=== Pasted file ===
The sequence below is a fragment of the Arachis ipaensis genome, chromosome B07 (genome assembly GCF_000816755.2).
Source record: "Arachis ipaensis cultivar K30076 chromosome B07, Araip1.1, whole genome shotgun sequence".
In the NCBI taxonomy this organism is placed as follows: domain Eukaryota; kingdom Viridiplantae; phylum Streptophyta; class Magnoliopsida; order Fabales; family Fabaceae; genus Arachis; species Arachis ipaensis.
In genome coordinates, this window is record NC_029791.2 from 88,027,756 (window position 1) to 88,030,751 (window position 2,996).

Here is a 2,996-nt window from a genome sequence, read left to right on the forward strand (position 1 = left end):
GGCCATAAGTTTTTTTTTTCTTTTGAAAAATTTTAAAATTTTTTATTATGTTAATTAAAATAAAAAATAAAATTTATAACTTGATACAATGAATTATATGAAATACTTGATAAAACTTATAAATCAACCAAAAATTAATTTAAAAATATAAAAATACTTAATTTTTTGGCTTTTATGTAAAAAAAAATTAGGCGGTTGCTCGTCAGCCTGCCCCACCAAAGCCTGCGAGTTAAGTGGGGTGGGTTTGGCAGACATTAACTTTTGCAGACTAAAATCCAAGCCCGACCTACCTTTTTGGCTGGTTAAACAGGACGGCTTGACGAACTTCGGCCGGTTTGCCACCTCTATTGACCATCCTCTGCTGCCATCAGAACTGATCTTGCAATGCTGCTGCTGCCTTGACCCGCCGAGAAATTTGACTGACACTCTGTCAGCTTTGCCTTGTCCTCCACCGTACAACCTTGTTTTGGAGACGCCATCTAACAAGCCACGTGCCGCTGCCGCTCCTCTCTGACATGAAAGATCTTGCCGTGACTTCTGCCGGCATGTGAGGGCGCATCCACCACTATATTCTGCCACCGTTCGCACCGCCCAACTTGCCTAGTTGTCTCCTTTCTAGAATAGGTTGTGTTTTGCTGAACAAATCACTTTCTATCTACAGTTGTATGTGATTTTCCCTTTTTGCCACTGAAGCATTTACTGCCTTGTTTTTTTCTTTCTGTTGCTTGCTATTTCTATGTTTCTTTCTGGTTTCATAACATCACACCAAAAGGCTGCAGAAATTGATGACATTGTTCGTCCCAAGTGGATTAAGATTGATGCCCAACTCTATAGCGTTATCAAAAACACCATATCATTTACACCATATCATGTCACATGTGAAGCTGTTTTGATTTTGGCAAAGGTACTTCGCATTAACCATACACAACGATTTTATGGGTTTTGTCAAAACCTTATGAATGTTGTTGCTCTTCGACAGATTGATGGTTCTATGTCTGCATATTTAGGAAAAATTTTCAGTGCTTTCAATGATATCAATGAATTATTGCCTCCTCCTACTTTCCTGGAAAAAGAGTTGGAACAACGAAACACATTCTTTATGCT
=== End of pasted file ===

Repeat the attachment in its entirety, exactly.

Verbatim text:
The sequence below is a fragment of the Arachis ipaensis genome, chromosome B07 (genome assembly GCF_000816755.2).
Source record: "Arachis ipaensis cultivar K30076 chromosome B07, Araip1.1, whole genome shotgun sequence".
In the NCBI taxonomy this organism is placed as follows: domain Eukaryota; kingdom Viridiplantae; phylum Streptophyta; class Magnoliopsida; order Fabales; family Fabaceae; genus Arachis; species Arachis ipaensis.
In genome coordinates, this window is record NC_029791.2 from 88,027,756 (window position 1) to 88,030,751 (window position 2,996).

Here is a 2,996-nt window from a genome sequence, read left to right on the forward strand (position 1 = left end):
GGCCATAAGTTTTTTTTTTCTTTTGAAAAATTTTAAAATTTTTTATTATGTTAATTAAAATAAAAAATAAAATTTATAACTTGATACAATGAATTATATGAAATACTTGATAAAACTTATAAATCAACCAAAAATTAATTTAAAAATATAAAAATACTTAATTTTTTGGCTTTTATGTAAAAAAAAATTAGGCGGTTGCTCGTCAGCCTGCCCCACCAAAGCCTGCGAGTTAAGTGGGGTGGGTTTGGCAGACATTAACTTTTGCAGACTAAAATCCAAGCCCGACCTACCTTTTTGGCTGGTTAAACAGGACGGCTTGACGAACTTCGGCCGGTTTGCCACCTCTATTGACCATCCTCTGCTGCCATCAGAACTGATCTTGCAATGCTGCTGCTGCCTTGACCCGCCGAGAAATTTGACTGACACTCTGTCAGCTTTGCCTTGTCCTCCACCGTACAACCTTGTTTTGGAGACGCCATCTAACAAGCCACGTGCCGCTGCCGCTCCTCTCTGACATGAAAGATCTTGCCGTGACTTCTGCCGGCATGTGAGGGCGCATCCACCACTATATTCTGCCACCGTTCGCACCGCCCAACTTGCCTAGTTGTCTCCTTTCTAGAATAGGTTGTGTTTTGCTGAACAAATCACTTTCTATCTACAGTTGTATGTGATTTTCCCTTTTTGCCACTGAAGCATTTACTGCCTTGTTTTTTTCTTTCTGTTGCTTGCTATTTCTATGTTTCTTTCTGGTTTCATAACATCACACCAAAAGGCTGCAGAAATTGATGACATTGTTCGTCCCAAGTGGATTAAGATTGATGCCCAACTCTATAGCGTTATCAAAAACACCATATCATTTACACCATATCATGTCACATGTGAAGCTGTTTTGATTTTGGCAAAGGTACTTCGCATTAACCATACACAACGATTTTATGGGTTTTGTCAAAACCTTATGAATGTTGTTGCTCTTCGACAGATTGATGGTTCTATGTCTGCATATTTAGGAAAAATTTTCAGTGCTTTCAATGATATCAATGAATTATTGCCTCCTCCTACTTTCCTGGAAAAAGAGTTGGAACAACGAAACACATTCTTTATGCT